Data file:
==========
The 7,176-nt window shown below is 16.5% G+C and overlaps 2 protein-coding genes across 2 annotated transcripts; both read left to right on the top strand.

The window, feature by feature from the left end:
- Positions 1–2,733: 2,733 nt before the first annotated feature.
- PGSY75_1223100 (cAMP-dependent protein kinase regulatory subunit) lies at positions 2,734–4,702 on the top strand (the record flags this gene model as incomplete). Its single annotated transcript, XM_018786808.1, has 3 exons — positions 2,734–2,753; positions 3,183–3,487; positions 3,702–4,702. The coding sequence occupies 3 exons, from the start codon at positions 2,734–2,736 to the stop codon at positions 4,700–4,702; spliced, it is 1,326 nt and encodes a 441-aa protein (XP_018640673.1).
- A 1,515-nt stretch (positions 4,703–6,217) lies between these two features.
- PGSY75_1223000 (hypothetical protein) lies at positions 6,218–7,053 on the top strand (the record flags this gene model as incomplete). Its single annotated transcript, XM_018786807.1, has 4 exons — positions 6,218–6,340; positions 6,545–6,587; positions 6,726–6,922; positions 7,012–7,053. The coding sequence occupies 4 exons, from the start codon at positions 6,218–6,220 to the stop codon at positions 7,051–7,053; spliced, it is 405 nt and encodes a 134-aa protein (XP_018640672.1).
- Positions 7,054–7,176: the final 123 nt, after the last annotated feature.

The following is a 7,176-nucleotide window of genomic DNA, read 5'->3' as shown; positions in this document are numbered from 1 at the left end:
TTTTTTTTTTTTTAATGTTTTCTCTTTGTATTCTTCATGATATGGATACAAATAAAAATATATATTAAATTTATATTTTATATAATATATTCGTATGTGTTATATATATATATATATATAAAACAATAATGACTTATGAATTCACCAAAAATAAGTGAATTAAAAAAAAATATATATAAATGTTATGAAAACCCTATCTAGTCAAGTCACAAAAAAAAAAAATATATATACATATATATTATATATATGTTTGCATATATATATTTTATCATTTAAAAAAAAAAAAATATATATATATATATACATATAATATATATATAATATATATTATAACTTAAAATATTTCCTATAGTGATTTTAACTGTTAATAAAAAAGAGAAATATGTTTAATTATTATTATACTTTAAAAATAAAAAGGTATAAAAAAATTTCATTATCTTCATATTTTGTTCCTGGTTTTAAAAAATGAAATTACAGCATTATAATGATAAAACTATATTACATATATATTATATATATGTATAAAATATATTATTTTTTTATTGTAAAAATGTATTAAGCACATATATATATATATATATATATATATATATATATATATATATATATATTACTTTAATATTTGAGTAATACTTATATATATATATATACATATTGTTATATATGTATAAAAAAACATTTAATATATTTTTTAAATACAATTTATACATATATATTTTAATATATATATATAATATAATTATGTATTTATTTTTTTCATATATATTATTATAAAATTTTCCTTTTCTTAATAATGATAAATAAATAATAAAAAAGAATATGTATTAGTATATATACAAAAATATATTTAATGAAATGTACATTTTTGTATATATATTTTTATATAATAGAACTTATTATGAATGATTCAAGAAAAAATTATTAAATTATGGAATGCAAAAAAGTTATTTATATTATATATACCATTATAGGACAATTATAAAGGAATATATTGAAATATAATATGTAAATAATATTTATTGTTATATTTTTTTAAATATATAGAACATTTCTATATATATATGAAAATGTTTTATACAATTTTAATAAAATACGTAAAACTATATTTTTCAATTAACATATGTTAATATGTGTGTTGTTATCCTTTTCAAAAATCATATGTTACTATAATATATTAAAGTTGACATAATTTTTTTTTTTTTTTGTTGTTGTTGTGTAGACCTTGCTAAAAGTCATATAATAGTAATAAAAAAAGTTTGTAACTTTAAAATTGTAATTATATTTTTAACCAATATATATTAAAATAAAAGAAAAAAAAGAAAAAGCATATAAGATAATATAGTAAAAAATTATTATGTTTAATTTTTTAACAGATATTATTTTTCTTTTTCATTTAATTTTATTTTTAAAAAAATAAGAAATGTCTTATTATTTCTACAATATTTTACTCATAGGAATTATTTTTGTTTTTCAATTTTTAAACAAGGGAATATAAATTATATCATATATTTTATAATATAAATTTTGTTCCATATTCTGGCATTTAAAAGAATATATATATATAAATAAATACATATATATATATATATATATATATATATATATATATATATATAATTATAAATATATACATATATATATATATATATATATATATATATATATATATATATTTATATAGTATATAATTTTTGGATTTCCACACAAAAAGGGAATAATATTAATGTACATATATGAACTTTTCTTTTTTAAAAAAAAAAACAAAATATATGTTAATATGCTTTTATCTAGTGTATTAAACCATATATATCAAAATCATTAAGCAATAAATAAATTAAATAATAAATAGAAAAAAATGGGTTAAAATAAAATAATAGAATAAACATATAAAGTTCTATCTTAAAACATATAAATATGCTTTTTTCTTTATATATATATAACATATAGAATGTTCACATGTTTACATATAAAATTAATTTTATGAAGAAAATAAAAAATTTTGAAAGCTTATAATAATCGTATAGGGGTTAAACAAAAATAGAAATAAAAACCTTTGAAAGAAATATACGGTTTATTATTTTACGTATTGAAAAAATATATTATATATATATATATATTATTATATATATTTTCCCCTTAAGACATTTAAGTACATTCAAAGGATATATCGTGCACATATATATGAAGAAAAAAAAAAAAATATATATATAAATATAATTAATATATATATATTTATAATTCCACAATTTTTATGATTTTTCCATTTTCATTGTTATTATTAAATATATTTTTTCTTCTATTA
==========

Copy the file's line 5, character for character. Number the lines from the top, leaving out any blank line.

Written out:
- A 1,515-nt stretch (positions 4,703–6,217) lies between these two features.